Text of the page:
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This chart demonstrates just how slow some of Apple's users are.  (Source: Loyalytics)

The study looked at upgrade rates for the iPhone 3GS (left) and the Android-powered Motorola Droid (right).  (Source: DailyMobile)
Android is handily beating iOS in terms of upgrade rates, making life easier for its developers

Market researchers at Localytics looked at the Apple iPhone 3GS and Motorola Droid and upgrade rates to the latest respective OS versions -- iOS 4.0 and Android 2.2 "Froyo"  -- over their first two weeks of availability.  What they found was that nearly twice as many Android users upgraded to the latest OS as iPhone users.

The study showed the dramatic benefits of Android's over-the-air OS updates -- something Apple has either been unable or unwilling to implement.  IOS 4.0 saw a steady crawl upwards in adoption rates, that allowed it to temporarily get ahead of Android 2.2.  

But when the Android OTA packages landed, in a single day the Android 2.2 adoption jumped incredibly from around 42 percent to around 92 percent.  By the end of two weeks, Android's upgrade totals had reached 96 percent, while Apple had a mere 56 percent.

One thing Loyalytics says the study shows is that iPhone users are using iTunes less.  If they had plugged into iTunes they would have been prompted to update, but many users still appeared not to have connected after almost two weeks.  This may be a result of Apple enabling over-the-air content downloads from its iTunes store, which is directly accessible from the iPhone.

However, the study brings mixed news to developers on both fronts.  For Android developers the rapid updates are good in a way, because they can be assured a homogeneous platform.  It can also be bad, because if an update breaks your app, you may only have have a couple of days to fix the problem before the majority of users can't use it.

For iPhone developers the opposite is true.  The platform is more heterogeneous in terms of OS versions, which can be confusing as to which versions to target and when.  On the other hand, iPhone devs have more time to fix bugs created by OS updates.

The researchers conclude:

The extent to which the iPad is or isn’t cannibalizing PC sales is being debated. But it seems reasonable to assume that even fewer iPads will be plugged into computers than iPhones, suggesting that iPad upgrades to iOS 4.2 later this year will lag iPhone upgrades. At some point, Apple will probably need/want to provide OTA upgrades to both the iPad and iPhone, at least over WiFi.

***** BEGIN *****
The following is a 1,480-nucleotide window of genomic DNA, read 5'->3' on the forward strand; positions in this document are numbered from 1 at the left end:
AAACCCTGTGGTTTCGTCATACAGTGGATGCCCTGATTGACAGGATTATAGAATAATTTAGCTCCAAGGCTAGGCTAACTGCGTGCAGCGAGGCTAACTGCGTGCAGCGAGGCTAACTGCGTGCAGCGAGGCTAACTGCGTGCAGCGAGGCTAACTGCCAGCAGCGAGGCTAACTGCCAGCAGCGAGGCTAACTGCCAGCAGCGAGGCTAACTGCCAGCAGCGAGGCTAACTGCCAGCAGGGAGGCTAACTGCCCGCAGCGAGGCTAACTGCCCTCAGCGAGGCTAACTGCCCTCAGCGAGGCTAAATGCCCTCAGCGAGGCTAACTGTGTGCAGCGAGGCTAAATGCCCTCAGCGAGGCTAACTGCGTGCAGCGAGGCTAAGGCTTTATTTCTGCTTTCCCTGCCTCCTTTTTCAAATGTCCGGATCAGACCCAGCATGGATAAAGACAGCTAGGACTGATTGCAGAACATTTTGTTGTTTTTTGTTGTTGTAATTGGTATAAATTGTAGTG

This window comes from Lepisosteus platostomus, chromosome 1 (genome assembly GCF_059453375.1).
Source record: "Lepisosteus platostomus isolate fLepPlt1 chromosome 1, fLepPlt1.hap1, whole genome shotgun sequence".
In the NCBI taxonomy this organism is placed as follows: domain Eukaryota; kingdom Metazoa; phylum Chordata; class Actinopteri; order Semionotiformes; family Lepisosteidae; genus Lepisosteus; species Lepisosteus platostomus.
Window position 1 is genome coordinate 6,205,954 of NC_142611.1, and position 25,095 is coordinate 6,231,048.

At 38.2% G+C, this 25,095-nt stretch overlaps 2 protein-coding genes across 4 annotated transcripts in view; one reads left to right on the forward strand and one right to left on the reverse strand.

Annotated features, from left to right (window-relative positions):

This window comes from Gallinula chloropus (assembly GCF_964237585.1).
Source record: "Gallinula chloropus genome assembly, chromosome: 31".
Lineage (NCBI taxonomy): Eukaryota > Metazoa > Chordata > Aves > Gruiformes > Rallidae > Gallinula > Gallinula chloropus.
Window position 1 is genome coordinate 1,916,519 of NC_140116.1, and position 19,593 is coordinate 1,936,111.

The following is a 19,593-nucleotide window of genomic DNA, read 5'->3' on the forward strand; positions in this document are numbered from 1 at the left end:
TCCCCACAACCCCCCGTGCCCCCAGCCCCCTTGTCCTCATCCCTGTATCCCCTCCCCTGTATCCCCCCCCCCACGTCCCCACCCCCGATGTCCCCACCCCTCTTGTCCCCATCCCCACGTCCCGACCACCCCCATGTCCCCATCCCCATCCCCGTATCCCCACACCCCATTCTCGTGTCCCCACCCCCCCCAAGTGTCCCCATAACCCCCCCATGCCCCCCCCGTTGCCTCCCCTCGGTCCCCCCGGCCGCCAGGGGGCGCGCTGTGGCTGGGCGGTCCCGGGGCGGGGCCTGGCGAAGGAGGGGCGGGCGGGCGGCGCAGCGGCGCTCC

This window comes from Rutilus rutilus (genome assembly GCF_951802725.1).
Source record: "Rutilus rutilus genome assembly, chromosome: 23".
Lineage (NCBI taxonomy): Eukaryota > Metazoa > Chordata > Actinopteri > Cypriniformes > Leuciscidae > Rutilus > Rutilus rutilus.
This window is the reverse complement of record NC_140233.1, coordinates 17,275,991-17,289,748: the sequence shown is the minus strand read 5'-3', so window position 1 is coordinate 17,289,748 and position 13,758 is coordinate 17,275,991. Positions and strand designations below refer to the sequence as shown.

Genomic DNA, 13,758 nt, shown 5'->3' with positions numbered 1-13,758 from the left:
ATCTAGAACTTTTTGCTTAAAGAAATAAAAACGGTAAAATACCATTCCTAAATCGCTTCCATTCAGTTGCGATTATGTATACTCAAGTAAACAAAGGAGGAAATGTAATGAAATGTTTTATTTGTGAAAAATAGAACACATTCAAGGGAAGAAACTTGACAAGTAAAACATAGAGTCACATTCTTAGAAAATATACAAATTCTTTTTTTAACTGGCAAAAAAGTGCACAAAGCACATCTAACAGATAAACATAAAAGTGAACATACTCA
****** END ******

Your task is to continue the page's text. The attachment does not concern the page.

Of course as anyone who knows Apple could tell you, the company is sure to take adopting this new feature at its own pace, however fast or slow that may be.



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RE: dunno about you guys
By Iaiken on 9/15/2010 2:19:24 PM , Rating: 2
You fail at stats.

quote:
shows that only %28.7 of Android handset have been upgraded to 2.2.


That is because there are numerous devices whose manufacturers have no intention of upgrading them to 2.2.

For devices that do OTA 2.2 updates, 95%+ adoption rates are pretty commonplace. Meanwhile the adoption rate for devices like the LG GW620 will remain 0% due to LG flat out stating that they have no intention to upgrade the phone past v1.6.

This goes back to my other comment about Google allowing devs to set up separate streams for their apps for different versions of Android.

This is another reason to stick to manufacturers with a very active support life-cycle (Motorola, HTC, Samsung), lest you be stuck with 1.6 until you change handsets.


RE: dunno about you guys
By Keeir on 9/15/2010 4:14:09 PM , Rating: 1
No... you fail at stats.

The point isn't how many people of a particular phone upgrade thier operating system... its how many people using a particular operating system update thier operating system. It really doesn't matter WHY they don't update, just that they don't...

The important information of a developer is the # of people using a particular OS and number of OS that should be supported. If developing an App for Andriod means a large number of version of Andriod to support... does it really matter if its because some Manu. are lazy? Its still extra effort... unless your willing throw out a large number of people who are stuck at 1.6, 2.0, etc


RE: dunno about you guys
By Iaiken on 9/15/2010 5:27:12 PM , Rating: 3
I write apps for Android and if you're not a total retard, maintaining a source control with hybrid branching is NOT hard.

I maintain a main branch, most of which goes into each of my hybrid sub-branches for each major version of Android. These sub-branches almost exclusively contain version specific (sometimes phone specific) bug fixes that my customers request.

Predictably, I haven't had to do anything specifically for 1.5 or 1.6 for about a year now and 2.0 has remained unchanged for ~5 months. Why? Because as I add version specific features for new android versions, I don't seed them backwards into streams where I know they won't work.

So to me, your perception of what these stats mean to Android developers is irrelevant because the scenario that you are cooking up hasn't happened anywhere but in your flippant little mind.

Go make up more 'facts'.


RE: dunno about you guys
By Alexstarfire on 9/15/2010 11:09:41 PM , Rating: 2
It does matter why, just not to developers.


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